Ben Carson’s more successful run for the Republican nomination in 2016 seemed to have some of what Mr. Scott’s campaign lacked — though almost forgotten today, Mr. Carson, unlike Mr. Scott, actually found his way to the top tier of contenders for a time. To be sure, the substance of Mr. Carson’s commentary on race did resemble Mr. Scott’s. In a representative interview with the conservative talk radio host Dennis Prager, he both denied the persistence of deep racial inequality in American society — “Race doesn’t really keep you down in this country if you get a good education” — and argued that the racism worth worrying about was coming from his progressive critics. “It’s mostly with the progressive movement who will look at someone like me, and because of the color of my pigment, they decide that there’s a certain way that I’m supposed to think,” he said. “And if I don’t think that way, I’m an Uncle Tom and they heap all kinds of hatred on you. That, to me, is racism.”
But unlike Mr. Scott, Mr. Carson rarely discussed race of his own volition, on or off the stump. “Asked about it,” Molly Ball observed in The Atlantic, “he tends to deflect, rejecting racial distinctions as divisive.” And to the extent that Mr. Carson’s campaign did attempt to harness race to its advantage, as it did in a pair of conservative talk radio ads it aired before South Carolina’s primary that year, it did so the old-fashioned way: appealing to the racial anxieties and outright racism of white right-of-center voters. One of the South Carolina ads “inveighed against affirmative action as ‘racial entitlement’ while the other depicted Black crime as a ‘crisis,’” Ms. Ball wrote. “Taken together, the ads were a striking attempt to provoke white voters’ racial attitudes by a candidate who has otherwise avoided the subject.”
Mr. Carson’s own bootstraps story, meanwhile, mirrors Mr. Scott’s in certain respects — both men came to success from poverty and broken homes — but Mr. Carson’s personal narrative was also a tale of Christian redemption. As he tells it, he worked past the anger and violence of his youth through studying the Bible, which made him famous among the conservative evangelicals who would take an interest in his campaign long before he entered politics.
Mr. Scott has nothing like that story in his own narrative — a comparatively simple rags-to-Republican tale about the virtues of hard work and rejecting racial victimhood that, while appealing in the abstract to essentially everyone on the right, wasn’t compelling enough to excite any important constituency in particular. So where Mr. Carson ran largely as a conventional evangelical Republican candidate — racial dog whistles and all — Mr. Scott actively tried and failed to make a race-based message connect.
It is important to note that Mr. Scott — a descendant of slaves who is, by all accounts, still warmly received in the North Charleston community where he grew up — is no less fully and authentically Black for being a conservative or having used his identity to sell conservatism. Criticisms of Mr. Scott on this front are inane. The Black community is ideologically diverse — and, in fact, substantively more conservative than the Democratic margins among Black voters might suggest.
The pool of Black voters who are skeptical or hostile to the progressive movements that Mr. Scott reviles or who believe, as he does, that unshackling capitalism further might liberate struggling Black communities, may be even larger — and it includes Democrats and independents. This is what might have made Mr. Scott such a formidable general election contender: Given the thin electoral margins in swing states like Pennsylvania and Michigan, even mild slippage rightward among Black voters could be potentially catastrophic for Democrats.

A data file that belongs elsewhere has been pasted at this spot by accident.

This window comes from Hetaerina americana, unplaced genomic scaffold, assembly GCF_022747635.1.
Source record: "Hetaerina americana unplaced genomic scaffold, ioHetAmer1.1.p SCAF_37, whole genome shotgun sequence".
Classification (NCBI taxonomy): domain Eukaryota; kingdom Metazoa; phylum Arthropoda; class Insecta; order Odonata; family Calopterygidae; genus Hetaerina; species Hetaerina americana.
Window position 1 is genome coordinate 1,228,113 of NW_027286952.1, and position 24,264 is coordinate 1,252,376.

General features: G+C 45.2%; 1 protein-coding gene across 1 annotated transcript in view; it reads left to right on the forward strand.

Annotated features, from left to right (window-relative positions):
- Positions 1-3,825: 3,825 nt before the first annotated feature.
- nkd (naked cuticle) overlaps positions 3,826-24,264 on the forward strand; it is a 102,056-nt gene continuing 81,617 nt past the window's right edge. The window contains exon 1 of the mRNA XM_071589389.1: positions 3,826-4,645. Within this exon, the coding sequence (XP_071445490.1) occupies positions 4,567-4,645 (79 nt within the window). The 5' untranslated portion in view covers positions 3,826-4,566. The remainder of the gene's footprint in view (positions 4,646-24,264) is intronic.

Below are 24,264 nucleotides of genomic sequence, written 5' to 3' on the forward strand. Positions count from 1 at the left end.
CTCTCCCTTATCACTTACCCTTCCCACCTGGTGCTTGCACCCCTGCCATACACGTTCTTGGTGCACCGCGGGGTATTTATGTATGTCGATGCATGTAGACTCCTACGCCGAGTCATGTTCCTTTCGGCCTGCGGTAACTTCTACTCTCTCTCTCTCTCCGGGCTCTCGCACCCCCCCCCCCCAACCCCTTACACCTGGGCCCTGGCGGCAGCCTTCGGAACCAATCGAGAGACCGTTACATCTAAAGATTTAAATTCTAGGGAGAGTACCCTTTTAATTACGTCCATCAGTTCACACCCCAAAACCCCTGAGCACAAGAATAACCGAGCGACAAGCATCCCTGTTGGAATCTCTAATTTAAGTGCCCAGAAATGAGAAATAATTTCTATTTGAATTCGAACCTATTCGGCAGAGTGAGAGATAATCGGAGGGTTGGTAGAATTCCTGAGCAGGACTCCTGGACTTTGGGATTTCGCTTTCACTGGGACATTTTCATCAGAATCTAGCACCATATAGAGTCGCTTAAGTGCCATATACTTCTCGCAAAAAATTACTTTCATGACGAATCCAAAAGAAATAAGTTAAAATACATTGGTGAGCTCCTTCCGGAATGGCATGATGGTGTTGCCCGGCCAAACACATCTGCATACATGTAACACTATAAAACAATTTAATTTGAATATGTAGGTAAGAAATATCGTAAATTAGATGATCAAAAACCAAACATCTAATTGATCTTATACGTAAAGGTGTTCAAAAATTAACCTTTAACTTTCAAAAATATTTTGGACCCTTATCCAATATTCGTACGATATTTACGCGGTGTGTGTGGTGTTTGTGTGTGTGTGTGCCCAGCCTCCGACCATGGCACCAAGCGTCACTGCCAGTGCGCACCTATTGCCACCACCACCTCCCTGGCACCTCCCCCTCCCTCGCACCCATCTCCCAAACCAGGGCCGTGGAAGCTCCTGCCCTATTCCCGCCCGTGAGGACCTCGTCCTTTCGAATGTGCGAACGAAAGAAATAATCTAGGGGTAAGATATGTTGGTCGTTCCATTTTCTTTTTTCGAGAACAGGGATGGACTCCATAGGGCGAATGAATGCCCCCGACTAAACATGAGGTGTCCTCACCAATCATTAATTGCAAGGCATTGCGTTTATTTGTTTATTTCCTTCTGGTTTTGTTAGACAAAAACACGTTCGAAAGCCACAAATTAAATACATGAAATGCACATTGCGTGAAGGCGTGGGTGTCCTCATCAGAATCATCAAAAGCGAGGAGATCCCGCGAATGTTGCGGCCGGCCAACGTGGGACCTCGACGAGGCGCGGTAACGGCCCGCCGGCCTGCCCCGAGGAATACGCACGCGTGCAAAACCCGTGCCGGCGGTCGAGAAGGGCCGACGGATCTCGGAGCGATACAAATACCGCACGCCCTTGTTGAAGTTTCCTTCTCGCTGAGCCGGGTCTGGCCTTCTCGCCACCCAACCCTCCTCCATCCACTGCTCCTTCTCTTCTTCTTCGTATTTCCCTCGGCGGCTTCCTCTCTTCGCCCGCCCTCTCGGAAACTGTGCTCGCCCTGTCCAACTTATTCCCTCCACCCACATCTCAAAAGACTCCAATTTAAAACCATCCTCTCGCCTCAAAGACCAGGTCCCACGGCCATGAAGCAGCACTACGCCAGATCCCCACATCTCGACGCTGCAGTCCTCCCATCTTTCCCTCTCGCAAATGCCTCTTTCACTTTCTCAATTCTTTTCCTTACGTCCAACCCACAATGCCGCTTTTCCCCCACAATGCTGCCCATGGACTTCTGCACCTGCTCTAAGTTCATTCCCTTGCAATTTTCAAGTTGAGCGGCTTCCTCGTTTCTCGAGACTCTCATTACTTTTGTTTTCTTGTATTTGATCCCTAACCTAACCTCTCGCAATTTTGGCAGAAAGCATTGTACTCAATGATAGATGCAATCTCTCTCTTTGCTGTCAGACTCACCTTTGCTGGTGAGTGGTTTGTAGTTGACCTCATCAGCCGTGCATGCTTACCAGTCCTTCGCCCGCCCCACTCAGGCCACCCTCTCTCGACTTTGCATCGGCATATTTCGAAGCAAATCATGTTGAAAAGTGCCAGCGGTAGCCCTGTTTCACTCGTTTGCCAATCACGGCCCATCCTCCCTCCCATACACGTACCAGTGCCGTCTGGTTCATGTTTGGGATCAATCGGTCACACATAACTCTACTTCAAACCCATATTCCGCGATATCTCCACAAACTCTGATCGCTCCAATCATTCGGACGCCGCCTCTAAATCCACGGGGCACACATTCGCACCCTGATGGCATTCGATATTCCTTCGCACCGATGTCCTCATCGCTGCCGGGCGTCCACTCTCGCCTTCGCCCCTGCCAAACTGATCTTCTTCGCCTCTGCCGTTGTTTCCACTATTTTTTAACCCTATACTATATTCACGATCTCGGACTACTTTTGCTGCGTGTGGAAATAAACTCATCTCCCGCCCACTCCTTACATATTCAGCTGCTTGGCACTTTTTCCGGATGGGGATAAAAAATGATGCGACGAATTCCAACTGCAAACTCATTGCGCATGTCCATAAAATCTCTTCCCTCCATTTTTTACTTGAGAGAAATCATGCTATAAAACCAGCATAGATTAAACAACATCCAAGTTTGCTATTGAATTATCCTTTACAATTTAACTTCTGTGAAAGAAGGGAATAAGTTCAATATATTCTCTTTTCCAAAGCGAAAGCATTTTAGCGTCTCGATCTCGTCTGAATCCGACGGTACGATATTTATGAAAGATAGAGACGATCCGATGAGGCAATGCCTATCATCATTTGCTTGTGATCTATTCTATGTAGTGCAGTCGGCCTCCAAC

But luckily for them, the G.O.P. is still Donald Trump’s party, and nothing Mr. Scott could have said or done would have changed that.
Mr. Scott, in fact, has taken pains to frame himself as an occasionally critical but generally loyal friend of the former president, going as far as absolving him of responsibility for the Jan. 6 attack on the Capitol. In his campaign memoir, Mr. Scott describes being invited to the White House for a conciliatory chat after publicly condemning Mr. Trump for what he said after the violence in Charlottesville. When Mr. Trump asked him what he could to do make amends to those he’d offended, Mr. Scott sensed an opportunity to plug Opportunity Zones — tax incentives for private investment in specific high poverty areas, a policy idea he’d nurtured for some time.
“The next day, I was stunned to read about President Trump answering a question as he boarded Air Force One,” he writes. “When asked about how our meeting went, he started talking about the importance of rebuilding lower-income neighborhoods through Opportunity Zones.”
Opportunity Zones eventually found their way into the 2017 Tax Cuts and Jobs Act, and are talked up today, by Mr. Scott, as an example of how rejecting the politics of racial outrage — and, implicitly, countenancing the racism of Republican politicians like Mr. Trump — might pave the way toward making material, market-driven gains for racial minorities. The fact that nearly half of the tax breaks offered under the program thus far had gone to just 1 percent of the designated zones by the end of 2020 — and to projects like a $600 million Ritz-Carlton development in Portland, Ore. — is of no consequence to him.
This is Mr. Scott’s dream and, by his lights, America’s: the notion that we might continue making racial progress (even though there’s not much left to make) with the business-friendly policy tools already available to us, and without fundamentally reworking our politics or our economy. It is a thoroughly conservative vision that was offered by a capable conservative spokesman — one who won the respect of Republican voters but not nearly enough of their support.
Osita Nwanevu is a contributing editor at The New Republic and a columnist at The Guardian.